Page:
Lately there’s been a lot of talk about the decline of copywriting, which breaks my heart. We don’t do ourselves any favours as an industry by constantly putting ourselves down.
What must it be like for young people starting out in an environment that is continually comparing you unfavourably with the previous generation? Plus, I don’t really buy it – there’s some beautiful writing out there. I defy anyone not to smile at Burger King’s "Another Whopper" on the side of a bus, or B&Q’s "Mind. Body. Soil".
That said, anything we can do to inject more creativity, craft and dynamism into the writing process has got to be a good thing.
In the recent Friends: The Reunion documentary there was a fascinating glimpse into how the writers’ room for the seminal series operated. It was a behind-the-scenes moment during filming. The writers were bouncing ideas for lines off each other trying to make the joke land better with the audience. They quickly came up with a new punchline for Joey, who, having lost heavily in the casino, heads to the buffet claiming: “Oh, here’s where I win all my money back.”
Perfection. The writers' room, where a group of writers work together to craft the script, is a staple of US TV.
There’s a reason why this formula endures, particularly for comedy. With a storyline and characters in place, and a showrunner with the final creative say, getting groups of writers to put aside ego and work together can be the quickest way to a funnier, sharper script.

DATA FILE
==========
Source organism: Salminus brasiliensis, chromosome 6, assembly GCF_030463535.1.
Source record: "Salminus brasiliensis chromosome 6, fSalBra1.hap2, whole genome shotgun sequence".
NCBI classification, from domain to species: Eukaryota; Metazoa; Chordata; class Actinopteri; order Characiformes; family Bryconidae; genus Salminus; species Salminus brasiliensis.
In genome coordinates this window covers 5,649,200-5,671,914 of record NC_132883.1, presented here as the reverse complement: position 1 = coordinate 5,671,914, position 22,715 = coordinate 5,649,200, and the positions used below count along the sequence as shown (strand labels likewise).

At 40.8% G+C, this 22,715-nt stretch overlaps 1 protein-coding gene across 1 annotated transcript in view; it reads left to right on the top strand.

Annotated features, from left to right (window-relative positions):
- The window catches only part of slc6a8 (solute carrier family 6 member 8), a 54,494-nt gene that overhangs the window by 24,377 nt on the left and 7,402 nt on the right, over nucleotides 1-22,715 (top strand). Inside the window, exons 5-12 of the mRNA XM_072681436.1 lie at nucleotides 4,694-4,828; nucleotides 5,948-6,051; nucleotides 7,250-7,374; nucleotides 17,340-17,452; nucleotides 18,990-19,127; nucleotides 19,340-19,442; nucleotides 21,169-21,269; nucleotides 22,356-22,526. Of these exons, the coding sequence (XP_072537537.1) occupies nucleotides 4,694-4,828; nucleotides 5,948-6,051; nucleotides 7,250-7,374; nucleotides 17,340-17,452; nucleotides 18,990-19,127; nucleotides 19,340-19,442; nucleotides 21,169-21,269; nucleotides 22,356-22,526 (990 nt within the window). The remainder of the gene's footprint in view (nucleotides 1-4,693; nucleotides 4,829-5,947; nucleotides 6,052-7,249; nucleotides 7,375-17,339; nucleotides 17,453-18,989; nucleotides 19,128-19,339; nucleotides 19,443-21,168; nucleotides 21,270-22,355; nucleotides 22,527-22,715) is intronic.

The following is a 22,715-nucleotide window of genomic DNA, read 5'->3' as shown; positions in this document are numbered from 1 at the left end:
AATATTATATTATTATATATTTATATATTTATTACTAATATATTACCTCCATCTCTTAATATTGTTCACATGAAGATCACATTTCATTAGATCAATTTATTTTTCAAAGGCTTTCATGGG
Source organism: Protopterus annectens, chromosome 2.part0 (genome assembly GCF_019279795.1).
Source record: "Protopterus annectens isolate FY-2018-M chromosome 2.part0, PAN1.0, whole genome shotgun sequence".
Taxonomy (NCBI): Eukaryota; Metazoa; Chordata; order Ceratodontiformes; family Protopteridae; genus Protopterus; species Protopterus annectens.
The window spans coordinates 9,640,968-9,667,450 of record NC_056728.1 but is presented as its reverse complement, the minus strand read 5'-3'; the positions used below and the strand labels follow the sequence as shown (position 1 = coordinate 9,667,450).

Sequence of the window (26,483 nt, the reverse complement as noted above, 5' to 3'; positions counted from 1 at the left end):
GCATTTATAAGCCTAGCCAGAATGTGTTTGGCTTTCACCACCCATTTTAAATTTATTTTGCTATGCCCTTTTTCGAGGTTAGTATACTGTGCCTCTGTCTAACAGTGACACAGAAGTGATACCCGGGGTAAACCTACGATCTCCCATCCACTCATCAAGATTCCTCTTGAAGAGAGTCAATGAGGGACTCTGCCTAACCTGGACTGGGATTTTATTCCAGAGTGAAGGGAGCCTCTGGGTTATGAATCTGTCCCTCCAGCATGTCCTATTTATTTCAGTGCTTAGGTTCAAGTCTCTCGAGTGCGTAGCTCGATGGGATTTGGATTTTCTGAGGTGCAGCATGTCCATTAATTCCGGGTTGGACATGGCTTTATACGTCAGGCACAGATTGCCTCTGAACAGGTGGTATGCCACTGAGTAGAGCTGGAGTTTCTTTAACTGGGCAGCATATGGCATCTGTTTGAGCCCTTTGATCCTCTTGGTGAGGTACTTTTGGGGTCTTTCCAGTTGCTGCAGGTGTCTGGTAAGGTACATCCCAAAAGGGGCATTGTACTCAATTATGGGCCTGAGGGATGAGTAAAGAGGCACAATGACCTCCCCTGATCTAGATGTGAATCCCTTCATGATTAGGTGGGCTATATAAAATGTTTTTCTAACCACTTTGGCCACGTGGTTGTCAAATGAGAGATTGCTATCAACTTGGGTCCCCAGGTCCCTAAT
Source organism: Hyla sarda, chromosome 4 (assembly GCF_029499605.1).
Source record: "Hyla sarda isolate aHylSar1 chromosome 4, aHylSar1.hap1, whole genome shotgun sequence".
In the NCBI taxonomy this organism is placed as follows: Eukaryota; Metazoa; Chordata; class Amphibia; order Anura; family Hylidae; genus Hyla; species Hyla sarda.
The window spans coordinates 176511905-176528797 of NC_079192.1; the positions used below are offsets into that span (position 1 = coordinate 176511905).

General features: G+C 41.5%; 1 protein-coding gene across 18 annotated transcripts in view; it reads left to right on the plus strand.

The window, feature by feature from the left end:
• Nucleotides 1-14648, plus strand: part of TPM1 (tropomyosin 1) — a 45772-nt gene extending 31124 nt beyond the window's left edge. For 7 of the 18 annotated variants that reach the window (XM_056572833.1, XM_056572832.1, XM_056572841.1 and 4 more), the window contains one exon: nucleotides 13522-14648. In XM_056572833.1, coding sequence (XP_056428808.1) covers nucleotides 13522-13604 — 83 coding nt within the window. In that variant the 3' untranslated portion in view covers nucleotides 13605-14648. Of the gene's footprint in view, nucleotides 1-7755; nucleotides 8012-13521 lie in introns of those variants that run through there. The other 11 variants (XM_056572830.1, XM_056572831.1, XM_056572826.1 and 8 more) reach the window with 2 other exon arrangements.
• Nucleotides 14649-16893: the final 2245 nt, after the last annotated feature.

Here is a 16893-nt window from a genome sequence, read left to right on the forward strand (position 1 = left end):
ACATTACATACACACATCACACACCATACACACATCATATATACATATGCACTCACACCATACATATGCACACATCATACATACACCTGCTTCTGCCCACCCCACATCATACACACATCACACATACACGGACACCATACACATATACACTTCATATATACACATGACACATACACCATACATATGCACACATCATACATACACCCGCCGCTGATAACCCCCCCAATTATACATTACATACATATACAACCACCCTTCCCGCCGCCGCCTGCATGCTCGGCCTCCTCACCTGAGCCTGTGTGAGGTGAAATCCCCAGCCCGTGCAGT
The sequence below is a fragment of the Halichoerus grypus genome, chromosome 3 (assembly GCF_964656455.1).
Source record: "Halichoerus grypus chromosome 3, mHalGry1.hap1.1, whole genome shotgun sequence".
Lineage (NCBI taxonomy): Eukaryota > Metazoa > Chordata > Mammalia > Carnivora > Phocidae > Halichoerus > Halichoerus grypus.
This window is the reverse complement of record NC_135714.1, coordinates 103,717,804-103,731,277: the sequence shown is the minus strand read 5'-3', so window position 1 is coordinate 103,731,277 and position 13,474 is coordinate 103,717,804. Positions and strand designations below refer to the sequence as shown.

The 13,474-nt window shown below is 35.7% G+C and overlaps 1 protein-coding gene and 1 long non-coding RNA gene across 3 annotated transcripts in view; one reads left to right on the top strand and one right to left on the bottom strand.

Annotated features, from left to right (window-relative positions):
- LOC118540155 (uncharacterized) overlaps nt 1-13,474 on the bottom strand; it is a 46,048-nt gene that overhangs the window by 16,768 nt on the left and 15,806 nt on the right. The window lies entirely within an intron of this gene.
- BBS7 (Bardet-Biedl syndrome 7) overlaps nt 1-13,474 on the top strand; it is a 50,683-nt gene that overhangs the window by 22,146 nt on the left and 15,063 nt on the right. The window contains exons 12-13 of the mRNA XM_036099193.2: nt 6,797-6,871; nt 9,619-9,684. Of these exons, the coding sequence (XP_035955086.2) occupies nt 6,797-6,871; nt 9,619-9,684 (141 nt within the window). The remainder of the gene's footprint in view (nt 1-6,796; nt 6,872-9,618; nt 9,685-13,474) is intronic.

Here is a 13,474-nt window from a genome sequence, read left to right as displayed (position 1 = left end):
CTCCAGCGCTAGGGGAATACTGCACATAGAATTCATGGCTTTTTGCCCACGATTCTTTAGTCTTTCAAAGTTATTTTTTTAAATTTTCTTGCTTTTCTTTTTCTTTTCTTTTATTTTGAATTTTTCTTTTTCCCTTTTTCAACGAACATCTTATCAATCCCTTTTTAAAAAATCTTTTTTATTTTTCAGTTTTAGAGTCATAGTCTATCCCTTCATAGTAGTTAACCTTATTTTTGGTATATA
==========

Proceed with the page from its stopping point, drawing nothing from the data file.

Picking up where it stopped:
The writers’ room approach has huge potential for creative work at agencies, and not just for comedy. At Across the Pond, we have many clients from the tech sector, so we’re continually working on making extremely technical and complex products accessible and engaging for a mainstream audience. Quantum computing was the subject of our recent Google spot "The quantum frontier".
Once the team had cracked the idea, we worked together as a group of writers to create the script. This had several benefits, given how technical it was, the process of explaining it to each other, over and over again, meant we got to something that was genuinely understandable, much faster. And by doing that, we also had a collective sense of it, which gave us the confidence to keep improving on each other’s writing. There was a real sense of group ownership and freedom. It was liberating.
This wouldn’t have been possible using the traditional method of putting a lone writer and an art director in a room until they came up with a final execution. By contrast, group writing can be a much more dynamic, collaborative process. Done right, it enables writers to have fun and forget about ego to tell the story in the most effective and compelling way.
In my time, I have worked in a traditional copywriter/art director pair, as a copywriter on my own, and as part of a writer’s room. At the BBC, our ECD used to form a "scrum" of multiple writers for Six Nations rugby briefs. All of these methods have their merits.
Group writing may not suit every brief, but for the right project it’s a brilliant way to inject energy into the process and raise the game when it comes to the craft of copywriting. Also, it’s inspiring. It gives writers an insight into how their peers write and think. How many times have you genuinely been privy to that?
As advertisers we must compete with the best that Hollywood has to offer, and so compelling writing is more important than ever. And for an industry that prides itself on doing things differently, maybe it’s time we mixed up the way we approach the wonderful craft of copy?
Jim de Zoete is executive creative director at Across the Pond